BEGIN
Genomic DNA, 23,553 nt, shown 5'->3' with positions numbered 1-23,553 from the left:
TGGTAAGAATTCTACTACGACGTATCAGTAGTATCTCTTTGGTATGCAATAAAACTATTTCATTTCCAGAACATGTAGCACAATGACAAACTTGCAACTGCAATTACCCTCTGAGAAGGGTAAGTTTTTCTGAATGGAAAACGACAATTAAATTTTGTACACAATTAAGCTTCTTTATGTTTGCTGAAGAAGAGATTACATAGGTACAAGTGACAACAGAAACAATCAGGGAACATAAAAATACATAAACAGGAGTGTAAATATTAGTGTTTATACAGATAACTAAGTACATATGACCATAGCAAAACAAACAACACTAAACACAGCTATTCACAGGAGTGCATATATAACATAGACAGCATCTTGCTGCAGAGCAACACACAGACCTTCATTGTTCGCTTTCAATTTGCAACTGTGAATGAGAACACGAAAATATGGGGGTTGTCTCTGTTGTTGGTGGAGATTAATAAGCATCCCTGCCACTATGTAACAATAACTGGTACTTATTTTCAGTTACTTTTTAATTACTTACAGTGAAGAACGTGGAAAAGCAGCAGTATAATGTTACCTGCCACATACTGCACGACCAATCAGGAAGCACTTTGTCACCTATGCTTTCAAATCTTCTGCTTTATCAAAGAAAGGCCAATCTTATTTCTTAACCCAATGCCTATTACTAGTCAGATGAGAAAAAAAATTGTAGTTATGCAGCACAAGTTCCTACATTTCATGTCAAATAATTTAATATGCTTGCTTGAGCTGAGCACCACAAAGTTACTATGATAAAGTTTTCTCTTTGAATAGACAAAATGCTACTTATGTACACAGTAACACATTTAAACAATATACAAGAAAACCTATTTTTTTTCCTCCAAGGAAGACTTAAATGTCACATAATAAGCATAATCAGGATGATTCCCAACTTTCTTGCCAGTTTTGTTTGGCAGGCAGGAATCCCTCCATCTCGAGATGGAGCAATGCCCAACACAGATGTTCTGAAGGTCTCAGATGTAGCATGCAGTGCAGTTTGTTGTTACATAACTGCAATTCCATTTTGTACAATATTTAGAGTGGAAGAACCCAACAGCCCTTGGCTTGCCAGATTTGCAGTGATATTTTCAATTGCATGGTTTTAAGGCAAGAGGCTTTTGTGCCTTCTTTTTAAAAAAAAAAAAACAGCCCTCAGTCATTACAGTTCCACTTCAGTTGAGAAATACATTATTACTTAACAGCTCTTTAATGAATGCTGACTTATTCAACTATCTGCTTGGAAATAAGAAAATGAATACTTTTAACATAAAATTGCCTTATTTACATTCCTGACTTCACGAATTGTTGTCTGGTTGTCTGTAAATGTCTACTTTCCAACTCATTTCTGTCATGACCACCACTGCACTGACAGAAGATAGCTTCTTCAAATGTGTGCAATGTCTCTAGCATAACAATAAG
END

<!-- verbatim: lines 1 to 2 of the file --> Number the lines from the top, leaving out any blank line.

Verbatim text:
Genomic DNA, 23,553 nt, shown 5'->3' with positions numbered 1-23,553 from the left:
TGGTAAGAATTCTACTACGACGTATCAGTAGTATCTCTTTGGTATGCAATAAAACTATTTCATTTCCAGAACATGTAGCACAATGACAAACTTGCAACTGCAATTACCCTCTGAGAAGGGTAAGTTTTTCTGAATGGAAAACGACAATTAAATTTTGTACACAATTAAGCTTCTTTATGTTTGCTGAAGAAGAGATTACATAGGTACAAGTGACAACAGAAACAATCAGGGAACATAAAAATACATAAACAGGAGTGTAAATATTAGTGTTTATACAGATAACTAAGTACATATGACCATAGCAAAACAAACAACACTAAACACAGCTATTCACAGGAGTGCATATATAACATAGACAGCATCTTGCTGCAGAGCAACACACAGACCTTCATTGTTCGCTTTCAATTTGCAACTGTGAATGAGAACACGAAAATATGGGGGTTGTCTCTGTTGTTGGTGGAGATTAATAAGCATCCCTGCCACTATGTAACAATAACTGGTACTTATTTTCAGTTACTTTTTAATTACTTACAGTGAAGAACGTGGAAAAGCAGCAGTATAATGTTACCTGCCACATACTGCACGACCAATCAGGAAGCACTTTGTCACCTATGCTTTCAAATCTTCTGCTTTATCAAAGAAAGGCCAATCTTATTTCTTAACCCAATGCCTATTACTAGTCAGATGAGAAAAAAAATTGTAGTTATGCAGCACAAGTTCCTACATTTCATGTCAAATAATTTAATATGCTTGCTTGAGCTGAGCACCACAAAGTTACTATGATAAAGTTTTCTCTTTGAATAGACAAAATGCTACTTATGTACACAGTAACACATTTAAACAATATACAAGAAAACCTATTTTTTTTCCTCCAAGGAAGACTTAAATGTCACATAATAAGCATAATCAGGATGATTCCCAACTTTCTTGCCAGTTTTGTTTGGCAGGCAGGAATCCCTCCATCTCGAGATGGAGCAATGCCCAACACAGATGTTCTGAAGGTCTCAGATGTAGCATGCAGTGCAGTTTGTTGTTACATAACTGCAATTCCATTTTGTACAATATTTAGAGTGGAAGAACCCAACAGCCCTTGGCTTGCCAGATTTGCAGTGATATTTTCAATTGCATGGTTTTAAGGCAAGAGGCTTTTGTGCCTTCTTTTTAAAAAAAAAAAAACAGCCCTCAGTCATTACAGTTCCACTTCAGTTGAGAAATACATTATTACTTAACAGCTCTTTAATGAATGCTGACTTATTCAACTATCTGCTTGGAAATAAGAAAATGAATACTTTTAACATAAAATTGCCTTATTTACATTCCTGACTTCACGAATTGTTGTCTGGTTGTCTGTAAATGTCTACTTTCCAACTCATTTCTGTCATGACCACCACTGCACTGACAGAAGATAGCTTCTTCAAATGTGTGCAATGTCTCTAGCATAACAATAAG